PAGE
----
Obesity is now recognized as a disability under the ADA

The EEOC (US Equal Employment Opportunity Commission) who enforces Title 1 of the ADA has filed a suit against Resources for Human Development because it discriminated against an obese employee when she was fired. Prior to this the EEOC only recognized obesity when there was an underlying medical cause or it was was considered morbidly obese. The EEOC now claims that “basic obesity”  sufficiently impacts a person’s life activities to qualify as a disability or perceived disability.

The woman the suit is filed on behalf of (she is now dead) was able to perform all the essential functions of her job. She was limited physically by her weight and it was for this reason she was fired. It is because of the perception that she was disabled by her disability on account of her disability that it falls under the protections of the ADA.

So is this a good thing or a bad thing?  I have my reservations. Will this mean that over 50% of Americans are now considered disabled? While discrimination against people on account of weight should be illegal (it is in Michigan), I am not sure I want it to be considered a disability.

Morbid obesity is rarely, if ever, a choice. I do think that morbid obesity should qualify as a disability under the ADA. But when a person is “pleasingly plump” and it is a lifestyle choice, I don’t think that is  disability. So where do you draw the line in the sand?

I guess the EEOC’s suit No. 2:10-cv-03322 in U.S. District Court for the Eastern District of Louisiana has drawn the line and most American’s are on the disability side of it.


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  1. Jennifer Bunch 17. Mar, 2012 at 10:59 am #

    I’m sorry, but I don’t think obesity should be considered a disability. I disagree that it’s not a choice. Is it harder to lose weight for some than for others? Is there a genetic factor? Yes, but one does not wake up weighing 500 pounds. Nobody is pointing a gun at these people making them eat. I do think it’s wrong that many health plans don’t cover bariatric surgeriss. But obesity, drug addition, and alcoholism should not be considered disabilities. There are choices involved in each of these conditions.

  2. Susan 17. Mar, 2012 at 6:46 pm #

    Well there are plenty of other things that entail choice that result in disability, but no one is saying that those disabilities shouldn’t be covered. You drive while drinking and crash your car and suffer a head injury – should that be covered? You start smoking at 12 and at 35 develop lung cancer – should that be covered? You have unprotected sex and develop a sexually transmitted disease that results in hepatitis and lifelong disability – should that be covered? You dive into a pool where no diving is post and you end up paralyzed from the neck down – should that be covered?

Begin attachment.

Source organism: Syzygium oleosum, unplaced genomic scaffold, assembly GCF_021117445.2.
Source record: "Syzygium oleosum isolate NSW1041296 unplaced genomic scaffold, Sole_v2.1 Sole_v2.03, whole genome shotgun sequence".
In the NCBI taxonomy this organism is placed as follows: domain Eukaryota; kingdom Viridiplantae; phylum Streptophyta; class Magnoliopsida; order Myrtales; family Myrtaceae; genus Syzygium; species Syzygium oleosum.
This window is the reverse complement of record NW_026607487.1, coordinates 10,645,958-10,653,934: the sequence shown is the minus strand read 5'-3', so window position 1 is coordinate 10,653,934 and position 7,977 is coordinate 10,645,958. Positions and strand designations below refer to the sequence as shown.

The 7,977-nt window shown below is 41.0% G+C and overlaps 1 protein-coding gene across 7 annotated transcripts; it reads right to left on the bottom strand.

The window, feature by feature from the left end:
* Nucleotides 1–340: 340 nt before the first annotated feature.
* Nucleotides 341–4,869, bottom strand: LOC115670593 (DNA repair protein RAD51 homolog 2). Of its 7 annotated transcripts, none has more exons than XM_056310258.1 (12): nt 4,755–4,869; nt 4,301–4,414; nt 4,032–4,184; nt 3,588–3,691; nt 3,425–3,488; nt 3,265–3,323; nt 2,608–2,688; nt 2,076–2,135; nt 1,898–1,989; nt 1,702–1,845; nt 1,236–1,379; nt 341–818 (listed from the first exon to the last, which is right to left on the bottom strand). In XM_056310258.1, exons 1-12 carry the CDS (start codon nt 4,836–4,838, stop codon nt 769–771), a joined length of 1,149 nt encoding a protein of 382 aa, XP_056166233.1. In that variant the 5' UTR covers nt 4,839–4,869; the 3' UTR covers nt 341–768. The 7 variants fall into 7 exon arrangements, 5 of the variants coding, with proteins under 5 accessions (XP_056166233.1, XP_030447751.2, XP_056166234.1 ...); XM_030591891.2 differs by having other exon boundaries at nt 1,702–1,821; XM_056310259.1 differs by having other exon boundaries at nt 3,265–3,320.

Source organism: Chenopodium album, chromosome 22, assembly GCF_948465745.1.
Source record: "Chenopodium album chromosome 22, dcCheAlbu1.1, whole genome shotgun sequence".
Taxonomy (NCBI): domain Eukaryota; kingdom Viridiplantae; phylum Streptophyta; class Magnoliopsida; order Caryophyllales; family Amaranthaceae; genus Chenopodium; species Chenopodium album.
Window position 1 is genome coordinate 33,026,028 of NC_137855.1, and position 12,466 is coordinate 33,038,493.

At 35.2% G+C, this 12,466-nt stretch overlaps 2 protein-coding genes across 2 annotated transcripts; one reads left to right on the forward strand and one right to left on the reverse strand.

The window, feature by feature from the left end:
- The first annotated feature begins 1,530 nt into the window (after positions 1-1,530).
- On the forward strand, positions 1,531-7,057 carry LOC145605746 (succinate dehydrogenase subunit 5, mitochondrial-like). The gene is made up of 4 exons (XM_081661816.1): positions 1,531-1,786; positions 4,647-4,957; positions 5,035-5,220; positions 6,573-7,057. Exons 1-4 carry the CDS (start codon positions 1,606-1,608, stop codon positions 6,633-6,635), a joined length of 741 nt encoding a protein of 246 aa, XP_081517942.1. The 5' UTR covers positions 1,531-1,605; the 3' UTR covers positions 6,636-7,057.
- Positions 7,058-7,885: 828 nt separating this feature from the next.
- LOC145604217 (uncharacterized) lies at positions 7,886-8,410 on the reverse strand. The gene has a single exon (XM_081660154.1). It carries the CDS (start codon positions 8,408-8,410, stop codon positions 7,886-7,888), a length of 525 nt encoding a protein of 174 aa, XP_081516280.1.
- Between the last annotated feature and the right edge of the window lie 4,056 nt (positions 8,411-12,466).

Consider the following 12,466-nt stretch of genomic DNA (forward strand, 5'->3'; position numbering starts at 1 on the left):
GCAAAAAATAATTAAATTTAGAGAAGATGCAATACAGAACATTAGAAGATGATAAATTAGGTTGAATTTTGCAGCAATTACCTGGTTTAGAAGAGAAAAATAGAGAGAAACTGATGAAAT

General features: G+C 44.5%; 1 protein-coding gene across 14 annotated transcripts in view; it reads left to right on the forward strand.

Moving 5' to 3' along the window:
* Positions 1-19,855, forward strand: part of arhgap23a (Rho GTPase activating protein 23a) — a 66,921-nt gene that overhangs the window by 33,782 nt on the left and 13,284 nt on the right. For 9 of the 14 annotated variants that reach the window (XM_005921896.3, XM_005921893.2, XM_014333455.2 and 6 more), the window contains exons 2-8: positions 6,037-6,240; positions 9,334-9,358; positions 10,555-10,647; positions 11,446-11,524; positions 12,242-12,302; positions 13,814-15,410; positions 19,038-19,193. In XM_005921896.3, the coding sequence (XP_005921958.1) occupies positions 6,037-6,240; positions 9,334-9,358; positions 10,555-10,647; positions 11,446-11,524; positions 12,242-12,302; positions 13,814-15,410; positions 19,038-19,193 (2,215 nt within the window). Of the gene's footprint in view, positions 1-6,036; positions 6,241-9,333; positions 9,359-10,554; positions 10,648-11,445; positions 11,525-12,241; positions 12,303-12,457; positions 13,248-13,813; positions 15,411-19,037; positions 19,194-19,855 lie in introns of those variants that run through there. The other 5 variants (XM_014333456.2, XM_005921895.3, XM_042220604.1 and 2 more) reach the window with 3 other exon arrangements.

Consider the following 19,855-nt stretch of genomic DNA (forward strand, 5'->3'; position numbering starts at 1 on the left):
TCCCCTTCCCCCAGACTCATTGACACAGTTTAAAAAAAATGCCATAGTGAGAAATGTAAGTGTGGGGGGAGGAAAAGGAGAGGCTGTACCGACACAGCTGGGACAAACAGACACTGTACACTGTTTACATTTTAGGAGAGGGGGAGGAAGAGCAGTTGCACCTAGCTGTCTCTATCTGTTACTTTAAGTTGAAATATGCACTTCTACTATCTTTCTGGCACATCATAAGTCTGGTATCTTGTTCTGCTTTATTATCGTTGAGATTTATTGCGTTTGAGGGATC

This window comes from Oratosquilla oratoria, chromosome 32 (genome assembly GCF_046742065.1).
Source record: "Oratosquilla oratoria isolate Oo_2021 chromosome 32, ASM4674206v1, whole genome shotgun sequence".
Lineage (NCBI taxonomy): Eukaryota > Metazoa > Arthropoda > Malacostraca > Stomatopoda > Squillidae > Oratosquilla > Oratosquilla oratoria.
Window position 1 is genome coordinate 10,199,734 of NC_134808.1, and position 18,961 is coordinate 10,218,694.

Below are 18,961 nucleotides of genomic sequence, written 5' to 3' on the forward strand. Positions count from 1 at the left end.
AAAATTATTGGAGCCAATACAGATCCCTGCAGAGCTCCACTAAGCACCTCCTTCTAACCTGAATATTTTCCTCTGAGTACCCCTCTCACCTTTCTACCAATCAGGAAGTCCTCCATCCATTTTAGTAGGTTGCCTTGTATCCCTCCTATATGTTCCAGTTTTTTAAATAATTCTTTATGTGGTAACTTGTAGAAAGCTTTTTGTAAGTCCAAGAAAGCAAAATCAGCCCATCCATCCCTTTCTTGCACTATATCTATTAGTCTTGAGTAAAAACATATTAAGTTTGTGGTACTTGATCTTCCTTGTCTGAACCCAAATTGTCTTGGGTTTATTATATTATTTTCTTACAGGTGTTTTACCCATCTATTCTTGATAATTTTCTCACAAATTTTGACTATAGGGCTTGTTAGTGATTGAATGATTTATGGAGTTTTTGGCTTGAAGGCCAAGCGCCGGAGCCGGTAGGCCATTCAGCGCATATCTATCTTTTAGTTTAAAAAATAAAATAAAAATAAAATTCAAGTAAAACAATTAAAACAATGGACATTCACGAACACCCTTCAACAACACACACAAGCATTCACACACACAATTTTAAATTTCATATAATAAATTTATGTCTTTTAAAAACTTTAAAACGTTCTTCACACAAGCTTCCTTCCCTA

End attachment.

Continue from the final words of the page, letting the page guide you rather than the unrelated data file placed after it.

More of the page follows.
People make bad choices and except when it come to a few things we decide when people become disabled not to lay blame on their bad choices and just help with the consequences.

  3. J.C.K. 25. May, 2013 at 4:08 am #

    I think that under some circumstances, it should be recognized, but under others, it should not.

    For example, if considering it a disability results in actions that could potentially make it worse, then it should not be. If, however, an obese individual is being discriminated against, then it should.

    I am currently in the process of losing the last 30 pounds to get to my goal weight. I know it’s hard, but it’s possible to lose weight and obesity can be reversed. For that reason, I don’t think there should be special considerations for people who are overweight.

  4. Sarah 24. Jun, 2013 at 6:56 pm #

    Okay, if obesity is a chronic disease and a disability, then why don’t our insurance companies pay for us obese people to go to the gym’s or to weight watchers etc… ? If we get prescriptions to get meds, and have to go through all these test as preventatives. They keep shoving it down our throats but, the big insurance companies won’t pay for anything like that. Instead they only want to pay for pills, and medications and surgeries and pay the big Pharmaceutical companies. It’s all a crock. If employers are required to make reasonalbe accomadations for them then, so should the insurance companies.

  5. tess 02. Aug, 2014 at 2:40 am #

    This for those of you who have never suffered overweight It is NOT a choice do you really think we would make that one? You must be kidding me. I fought it all my life, after 18 and started kids . I was very active, ate all the wrong things but it took yrs to finally catch up. Sure a few here and there but who pays that much att when busy w life? Until you have walked in my shoes don’t judge them. I had surgery 6 yrs ago, lost almost 100 lbs in 2 yrs, but then I gained 10. Dr wouldn’t help me as he though I was where I should be, leveled out. I walked out, I knew something was wrong, only eating 6 oz of bean soup a day and a 1/2 cup or mashed spuds, or a couple chips. Another took xrays and sure nuf stomach had stretched. So I am now depressed as half the town knew me skinny and other half chubby. I am miserable all round. Have a nice eve


  1. Loose Thoughts ~ Sunday at Bride of Rove - 18. Sep, 2011

    […] $50 a month, $600 a year for your health care plan. Chicago should prepare to get sued because the ADA has recognized obesity as a disability in at least one case and given the percentage of Americans this could apply to, what Chicago is doing could be called […]

  2. Quora - 05. Jan, 2012

    Can someone in the United States be fired for being too obese to perform their job?…

    This is a complex question. Obesity is now recognized as a disability covered under the ADA (http://disabilitysavvy.com/2011/01/12/obesity-is-now-recognized-as-a-disability-under-the-ada/), so employers are required to make reasonable accomodations so …

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